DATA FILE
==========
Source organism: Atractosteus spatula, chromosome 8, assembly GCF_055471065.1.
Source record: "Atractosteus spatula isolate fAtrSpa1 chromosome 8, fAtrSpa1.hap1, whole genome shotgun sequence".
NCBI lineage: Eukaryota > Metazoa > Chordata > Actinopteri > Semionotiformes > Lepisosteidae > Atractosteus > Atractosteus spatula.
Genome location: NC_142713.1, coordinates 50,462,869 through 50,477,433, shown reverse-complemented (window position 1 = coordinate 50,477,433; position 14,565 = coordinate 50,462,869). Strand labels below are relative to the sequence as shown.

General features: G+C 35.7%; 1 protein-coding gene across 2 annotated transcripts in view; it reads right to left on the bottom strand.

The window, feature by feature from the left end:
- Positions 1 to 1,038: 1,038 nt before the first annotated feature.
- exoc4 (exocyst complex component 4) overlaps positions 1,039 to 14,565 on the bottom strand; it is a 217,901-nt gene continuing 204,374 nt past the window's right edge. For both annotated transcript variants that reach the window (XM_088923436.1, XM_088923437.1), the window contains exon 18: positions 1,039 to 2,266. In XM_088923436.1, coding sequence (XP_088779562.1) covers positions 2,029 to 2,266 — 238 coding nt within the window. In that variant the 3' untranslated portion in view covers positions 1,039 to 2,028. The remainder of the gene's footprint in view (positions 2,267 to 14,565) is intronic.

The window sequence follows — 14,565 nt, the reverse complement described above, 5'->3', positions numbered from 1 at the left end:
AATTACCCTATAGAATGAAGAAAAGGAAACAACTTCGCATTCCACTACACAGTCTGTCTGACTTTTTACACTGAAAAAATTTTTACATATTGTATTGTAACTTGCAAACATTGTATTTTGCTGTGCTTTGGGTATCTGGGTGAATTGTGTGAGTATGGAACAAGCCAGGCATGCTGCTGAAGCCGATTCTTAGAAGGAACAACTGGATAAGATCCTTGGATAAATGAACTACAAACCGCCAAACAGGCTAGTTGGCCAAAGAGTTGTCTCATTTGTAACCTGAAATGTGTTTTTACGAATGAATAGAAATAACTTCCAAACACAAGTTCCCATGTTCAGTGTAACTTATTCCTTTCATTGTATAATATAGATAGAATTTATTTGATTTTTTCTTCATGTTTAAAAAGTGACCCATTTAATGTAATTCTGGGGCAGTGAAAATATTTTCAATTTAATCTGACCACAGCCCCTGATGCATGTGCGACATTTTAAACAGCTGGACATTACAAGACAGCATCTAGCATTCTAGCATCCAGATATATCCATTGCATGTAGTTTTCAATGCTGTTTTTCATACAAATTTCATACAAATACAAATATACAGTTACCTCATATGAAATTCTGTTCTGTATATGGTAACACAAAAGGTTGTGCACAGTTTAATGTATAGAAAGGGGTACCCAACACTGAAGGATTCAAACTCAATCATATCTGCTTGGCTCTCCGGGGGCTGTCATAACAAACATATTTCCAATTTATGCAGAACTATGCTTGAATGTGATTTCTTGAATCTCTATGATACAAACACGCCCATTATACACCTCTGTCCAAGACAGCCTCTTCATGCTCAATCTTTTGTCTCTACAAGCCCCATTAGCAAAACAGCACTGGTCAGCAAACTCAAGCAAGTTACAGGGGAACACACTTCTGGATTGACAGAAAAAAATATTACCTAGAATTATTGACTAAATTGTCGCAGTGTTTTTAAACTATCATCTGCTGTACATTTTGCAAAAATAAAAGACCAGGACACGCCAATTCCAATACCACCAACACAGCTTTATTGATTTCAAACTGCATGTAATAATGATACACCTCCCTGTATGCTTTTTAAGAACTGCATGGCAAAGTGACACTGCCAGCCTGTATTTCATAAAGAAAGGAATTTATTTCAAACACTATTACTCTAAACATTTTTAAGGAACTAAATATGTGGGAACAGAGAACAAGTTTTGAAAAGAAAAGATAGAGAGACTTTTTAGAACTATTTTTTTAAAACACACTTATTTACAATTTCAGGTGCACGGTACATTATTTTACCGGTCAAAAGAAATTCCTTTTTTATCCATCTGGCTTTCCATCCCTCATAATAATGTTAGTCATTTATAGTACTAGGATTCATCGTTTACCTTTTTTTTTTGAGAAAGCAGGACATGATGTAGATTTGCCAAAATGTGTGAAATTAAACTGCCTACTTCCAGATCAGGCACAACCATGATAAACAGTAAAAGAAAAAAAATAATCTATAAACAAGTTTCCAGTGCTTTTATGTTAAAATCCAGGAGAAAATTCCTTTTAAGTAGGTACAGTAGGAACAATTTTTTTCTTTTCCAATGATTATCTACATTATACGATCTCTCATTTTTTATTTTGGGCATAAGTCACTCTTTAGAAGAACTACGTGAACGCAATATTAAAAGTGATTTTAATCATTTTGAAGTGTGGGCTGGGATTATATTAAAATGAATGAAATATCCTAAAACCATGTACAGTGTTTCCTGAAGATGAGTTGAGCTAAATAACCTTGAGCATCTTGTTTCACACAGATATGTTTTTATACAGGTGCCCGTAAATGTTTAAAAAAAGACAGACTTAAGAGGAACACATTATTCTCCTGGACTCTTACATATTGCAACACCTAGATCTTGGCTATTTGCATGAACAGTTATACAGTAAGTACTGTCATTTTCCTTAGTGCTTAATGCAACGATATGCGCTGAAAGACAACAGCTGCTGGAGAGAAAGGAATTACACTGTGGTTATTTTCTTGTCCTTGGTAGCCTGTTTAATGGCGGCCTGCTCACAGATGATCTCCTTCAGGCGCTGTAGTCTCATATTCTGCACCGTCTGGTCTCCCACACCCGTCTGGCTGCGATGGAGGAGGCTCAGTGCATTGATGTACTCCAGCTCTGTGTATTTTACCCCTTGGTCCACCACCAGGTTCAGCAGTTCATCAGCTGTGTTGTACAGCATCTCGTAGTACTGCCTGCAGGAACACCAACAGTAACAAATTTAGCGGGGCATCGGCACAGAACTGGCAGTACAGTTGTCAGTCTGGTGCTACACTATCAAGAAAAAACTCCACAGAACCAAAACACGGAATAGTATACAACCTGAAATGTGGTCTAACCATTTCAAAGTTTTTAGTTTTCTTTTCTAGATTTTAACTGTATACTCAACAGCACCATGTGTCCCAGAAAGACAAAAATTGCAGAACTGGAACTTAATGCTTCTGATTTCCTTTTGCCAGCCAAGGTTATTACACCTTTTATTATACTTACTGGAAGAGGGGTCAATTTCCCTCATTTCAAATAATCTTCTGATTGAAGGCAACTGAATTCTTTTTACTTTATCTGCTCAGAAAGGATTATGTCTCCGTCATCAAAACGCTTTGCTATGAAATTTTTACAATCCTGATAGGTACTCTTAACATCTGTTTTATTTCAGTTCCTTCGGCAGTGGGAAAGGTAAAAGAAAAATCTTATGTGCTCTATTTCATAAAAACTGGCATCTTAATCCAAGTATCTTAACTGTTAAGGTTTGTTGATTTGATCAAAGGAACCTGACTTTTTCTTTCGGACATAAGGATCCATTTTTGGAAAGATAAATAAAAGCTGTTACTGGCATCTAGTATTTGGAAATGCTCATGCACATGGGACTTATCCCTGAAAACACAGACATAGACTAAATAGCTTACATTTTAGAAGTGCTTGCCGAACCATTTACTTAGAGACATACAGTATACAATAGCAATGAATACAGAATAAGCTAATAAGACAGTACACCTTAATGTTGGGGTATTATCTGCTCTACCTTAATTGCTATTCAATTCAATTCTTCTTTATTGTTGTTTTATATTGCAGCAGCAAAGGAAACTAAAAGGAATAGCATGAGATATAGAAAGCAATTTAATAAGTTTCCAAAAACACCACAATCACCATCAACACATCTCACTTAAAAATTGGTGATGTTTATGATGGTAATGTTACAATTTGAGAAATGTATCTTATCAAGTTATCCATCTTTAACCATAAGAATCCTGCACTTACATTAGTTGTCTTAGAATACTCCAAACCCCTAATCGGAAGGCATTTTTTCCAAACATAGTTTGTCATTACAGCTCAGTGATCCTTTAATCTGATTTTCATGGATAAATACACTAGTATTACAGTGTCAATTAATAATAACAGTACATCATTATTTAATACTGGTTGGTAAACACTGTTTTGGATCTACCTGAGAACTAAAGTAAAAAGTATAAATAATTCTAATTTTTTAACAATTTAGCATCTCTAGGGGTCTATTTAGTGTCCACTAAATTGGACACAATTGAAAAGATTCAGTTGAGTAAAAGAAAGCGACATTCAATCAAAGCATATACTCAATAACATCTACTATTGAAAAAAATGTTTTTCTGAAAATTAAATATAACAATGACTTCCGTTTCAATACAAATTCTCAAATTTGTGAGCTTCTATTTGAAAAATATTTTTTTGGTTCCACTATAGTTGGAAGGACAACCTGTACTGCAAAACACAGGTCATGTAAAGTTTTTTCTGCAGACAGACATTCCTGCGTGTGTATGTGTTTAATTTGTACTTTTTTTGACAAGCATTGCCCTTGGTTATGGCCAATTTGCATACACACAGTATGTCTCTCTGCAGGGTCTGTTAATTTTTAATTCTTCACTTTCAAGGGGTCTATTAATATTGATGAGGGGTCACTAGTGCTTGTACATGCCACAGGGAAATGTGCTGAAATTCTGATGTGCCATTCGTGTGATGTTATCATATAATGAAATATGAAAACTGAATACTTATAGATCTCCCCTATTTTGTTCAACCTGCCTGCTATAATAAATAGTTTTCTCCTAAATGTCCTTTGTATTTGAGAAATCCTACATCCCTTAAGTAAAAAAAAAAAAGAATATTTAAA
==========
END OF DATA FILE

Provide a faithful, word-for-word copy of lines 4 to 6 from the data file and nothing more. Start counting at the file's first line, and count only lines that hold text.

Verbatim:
Genome location: NC_142713.1, coordinates 50,462,869 through 50,477,433, shown reverse-complemented (window position 1 = coordinate 50,477,433; position 14,565 = coordinate 50,462,869). Strand labels below are relative to the sequence as shown.

General features: G+C 35.7%; 1 protein-coding gene across 2 annotated transcripts in view; it reads right to left on the bottom strand.

The window, feature by feature from the left end: